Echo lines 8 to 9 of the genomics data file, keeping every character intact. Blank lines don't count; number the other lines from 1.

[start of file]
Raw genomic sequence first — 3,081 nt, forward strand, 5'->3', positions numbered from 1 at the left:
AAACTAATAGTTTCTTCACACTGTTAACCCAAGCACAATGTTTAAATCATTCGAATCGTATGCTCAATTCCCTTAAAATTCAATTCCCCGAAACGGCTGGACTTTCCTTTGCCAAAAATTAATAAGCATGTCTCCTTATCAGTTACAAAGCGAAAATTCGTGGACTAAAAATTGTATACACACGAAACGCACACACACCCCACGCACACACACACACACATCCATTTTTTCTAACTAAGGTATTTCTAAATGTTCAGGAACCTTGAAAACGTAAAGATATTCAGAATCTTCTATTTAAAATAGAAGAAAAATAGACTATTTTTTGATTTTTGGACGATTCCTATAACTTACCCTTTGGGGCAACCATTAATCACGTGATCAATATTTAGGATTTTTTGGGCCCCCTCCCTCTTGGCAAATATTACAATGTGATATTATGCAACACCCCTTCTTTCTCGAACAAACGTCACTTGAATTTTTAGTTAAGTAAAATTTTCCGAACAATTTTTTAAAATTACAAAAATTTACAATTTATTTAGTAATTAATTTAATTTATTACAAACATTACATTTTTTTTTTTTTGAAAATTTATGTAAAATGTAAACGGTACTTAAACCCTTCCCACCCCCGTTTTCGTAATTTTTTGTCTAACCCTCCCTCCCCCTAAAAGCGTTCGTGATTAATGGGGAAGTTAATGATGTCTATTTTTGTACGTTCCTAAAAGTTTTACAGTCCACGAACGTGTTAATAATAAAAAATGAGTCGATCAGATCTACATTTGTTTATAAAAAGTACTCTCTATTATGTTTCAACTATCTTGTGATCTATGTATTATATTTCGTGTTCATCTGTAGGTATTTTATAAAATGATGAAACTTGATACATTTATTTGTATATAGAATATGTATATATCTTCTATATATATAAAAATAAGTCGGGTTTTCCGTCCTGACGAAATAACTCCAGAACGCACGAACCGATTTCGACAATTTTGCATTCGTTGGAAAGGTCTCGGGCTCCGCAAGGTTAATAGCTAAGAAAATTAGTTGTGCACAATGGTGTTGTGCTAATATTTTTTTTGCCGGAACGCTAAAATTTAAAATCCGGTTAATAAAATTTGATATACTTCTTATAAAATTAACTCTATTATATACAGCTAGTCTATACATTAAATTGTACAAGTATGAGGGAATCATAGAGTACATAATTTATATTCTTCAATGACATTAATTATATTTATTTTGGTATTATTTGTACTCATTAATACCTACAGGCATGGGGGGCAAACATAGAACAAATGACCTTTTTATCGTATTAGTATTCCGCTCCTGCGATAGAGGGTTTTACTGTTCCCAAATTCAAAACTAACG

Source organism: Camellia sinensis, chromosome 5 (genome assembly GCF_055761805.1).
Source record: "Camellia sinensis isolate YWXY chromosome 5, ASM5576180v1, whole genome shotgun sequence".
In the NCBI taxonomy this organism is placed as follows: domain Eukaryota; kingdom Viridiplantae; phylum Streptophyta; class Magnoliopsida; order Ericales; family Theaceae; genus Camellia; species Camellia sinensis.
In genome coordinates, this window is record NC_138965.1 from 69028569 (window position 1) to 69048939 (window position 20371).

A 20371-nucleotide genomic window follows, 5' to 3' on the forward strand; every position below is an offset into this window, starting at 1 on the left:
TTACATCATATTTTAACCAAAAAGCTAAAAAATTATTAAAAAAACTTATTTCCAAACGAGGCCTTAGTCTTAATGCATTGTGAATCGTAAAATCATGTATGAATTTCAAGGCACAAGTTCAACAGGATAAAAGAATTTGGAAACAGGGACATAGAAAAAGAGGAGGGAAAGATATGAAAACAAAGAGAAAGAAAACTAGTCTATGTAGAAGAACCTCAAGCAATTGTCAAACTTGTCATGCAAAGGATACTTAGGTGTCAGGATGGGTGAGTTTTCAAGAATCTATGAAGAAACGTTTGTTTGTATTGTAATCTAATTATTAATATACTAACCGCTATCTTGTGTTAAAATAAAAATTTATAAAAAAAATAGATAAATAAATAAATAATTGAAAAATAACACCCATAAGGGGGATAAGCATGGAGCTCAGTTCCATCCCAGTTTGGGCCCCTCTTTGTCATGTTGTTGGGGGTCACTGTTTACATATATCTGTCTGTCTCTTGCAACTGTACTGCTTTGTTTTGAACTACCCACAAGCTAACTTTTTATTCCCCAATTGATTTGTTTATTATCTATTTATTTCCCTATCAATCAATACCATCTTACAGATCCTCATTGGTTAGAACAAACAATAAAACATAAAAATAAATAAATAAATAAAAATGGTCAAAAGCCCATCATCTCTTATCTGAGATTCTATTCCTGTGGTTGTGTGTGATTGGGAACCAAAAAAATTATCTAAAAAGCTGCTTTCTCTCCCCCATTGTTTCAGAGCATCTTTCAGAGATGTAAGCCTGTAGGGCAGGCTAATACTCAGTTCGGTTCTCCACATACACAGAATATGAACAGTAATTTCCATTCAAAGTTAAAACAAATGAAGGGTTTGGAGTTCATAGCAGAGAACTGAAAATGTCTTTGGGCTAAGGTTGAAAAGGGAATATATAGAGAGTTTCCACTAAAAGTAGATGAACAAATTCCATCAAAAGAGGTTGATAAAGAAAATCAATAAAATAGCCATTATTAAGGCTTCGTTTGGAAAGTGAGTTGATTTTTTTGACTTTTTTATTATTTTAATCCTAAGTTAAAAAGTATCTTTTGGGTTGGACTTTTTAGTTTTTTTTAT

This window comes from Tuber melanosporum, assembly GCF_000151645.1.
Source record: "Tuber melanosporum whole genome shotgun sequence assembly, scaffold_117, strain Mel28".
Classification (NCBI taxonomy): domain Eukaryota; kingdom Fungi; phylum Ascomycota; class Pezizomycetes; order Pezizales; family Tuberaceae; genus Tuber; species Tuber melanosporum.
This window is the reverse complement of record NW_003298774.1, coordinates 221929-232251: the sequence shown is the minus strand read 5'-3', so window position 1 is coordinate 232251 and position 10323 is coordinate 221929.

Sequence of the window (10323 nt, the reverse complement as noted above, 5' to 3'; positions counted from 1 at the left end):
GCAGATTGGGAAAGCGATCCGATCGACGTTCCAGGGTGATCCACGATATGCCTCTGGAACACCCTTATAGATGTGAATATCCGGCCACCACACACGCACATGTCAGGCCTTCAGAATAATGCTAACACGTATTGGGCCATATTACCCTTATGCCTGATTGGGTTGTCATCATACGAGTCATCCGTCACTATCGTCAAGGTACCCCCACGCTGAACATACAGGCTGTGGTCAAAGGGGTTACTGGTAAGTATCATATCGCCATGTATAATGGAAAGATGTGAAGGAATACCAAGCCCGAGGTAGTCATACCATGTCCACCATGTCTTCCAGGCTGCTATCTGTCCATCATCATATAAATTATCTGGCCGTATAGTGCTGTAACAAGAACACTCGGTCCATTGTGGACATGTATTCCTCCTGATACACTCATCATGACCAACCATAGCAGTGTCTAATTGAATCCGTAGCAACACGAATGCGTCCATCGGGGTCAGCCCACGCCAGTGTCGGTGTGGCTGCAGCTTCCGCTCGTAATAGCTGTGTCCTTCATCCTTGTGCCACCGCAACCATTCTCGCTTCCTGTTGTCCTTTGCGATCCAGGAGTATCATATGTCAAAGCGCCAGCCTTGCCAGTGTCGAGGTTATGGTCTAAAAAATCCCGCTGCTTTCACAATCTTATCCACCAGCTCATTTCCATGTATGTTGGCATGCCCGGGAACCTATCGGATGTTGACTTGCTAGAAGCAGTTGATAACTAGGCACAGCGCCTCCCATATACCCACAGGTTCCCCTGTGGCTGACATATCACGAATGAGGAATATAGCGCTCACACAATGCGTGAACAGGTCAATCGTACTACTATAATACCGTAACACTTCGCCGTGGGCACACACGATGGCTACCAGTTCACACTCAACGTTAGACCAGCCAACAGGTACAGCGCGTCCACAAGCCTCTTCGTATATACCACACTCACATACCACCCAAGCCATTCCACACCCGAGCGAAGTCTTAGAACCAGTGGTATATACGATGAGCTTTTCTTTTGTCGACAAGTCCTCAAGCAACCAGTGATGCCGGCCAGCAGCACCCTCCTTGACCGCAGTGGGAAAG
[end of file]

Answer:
TTACATCATATTTTAACCAAAAAGCTAAAAAATTATTAAAAAAACTTATTTCCAAACGAGGCCTTAGTCTTAATGCATTGTGAATCGTAAAATCATGTATGAATTTCAAGGCACAAGTTCAACAGGATAAAAGAATTTGGAAACAGGGACATAGAAAAAGAGGAGGGAAAGATATGAAAACAAAGAGAAAGAAAACTAGTCTATGTAGAAGAACCTCAAGCAATTGTCAAACTTGTCATGCAAAGGATACTTAGGTGTCAGGATGGGTGAGTTTTCAAGAATCTATGAAGAAACGTTTGTTTGTATTGTAATCTAATTATTAATATACTAACCGCTATCTTGTGTTAAAATAAAAATTTATAAAAAAAATAGATAAATAAATAAATAATTGAAAAATAACACCCATAAGGGGGATAAGCATGGAGCTCAGTTCCATCCCAGTTTGGGCCCCTCTTTGTCATGTTGTTGGGGGTCACTGTTTACATATATCTGTCTGTCTCTTGCAACTGTACTGCTTTGTTTTGAACTACCCACAAGCTAACTTTTTATTCCCCAATTGATTTGTTTATTATCTATTTATTTCCCTATCAATCAATACCATCTTACAGATCCTCATTGGTTAGAACAAACAATAAAACATAAAAATAAATAAATAAATAAAAATGGTCAAAAGCCCATCATCTCTTATCTGAGATTCTATTCCTGTGGTTGTGTGTGATTGGGAACCAAAAAAATTATCTAAAAAGCTGCTTTCTCTCCCCCATTGTTTCAGAGCATCTTTCAGAGATGTAAGCCTGTAGGGCAGGCTAATACTCAGTTCGGTTCTCCACATACACAGAATATGAACAGTAATTTCCATTCAAAGTTAAAACAAATGAAGGGTTTGGAGTTCATAGCAGAGAACTGAAAATGTCTTTGGGCTAAGGTTGAAAAGGGAATATATAGAGAGTTTCCACTAAAAGTAGATGAACAAATTCCATCAAAAGAGGTTGATAAAGAAAATCAATAAAATAGCCATTATTAAGGCTTCGTTTGGAAAGTGAGTTGATTTTTTTGACTTTTTTATTATTTTAATCCTAAGTTAAAAAGTATCTTTTGGGTTGGACTTTTTAGTTTTTTTTAT

This window comes from Tuber melanosporum, assembly GCF_000151645.1.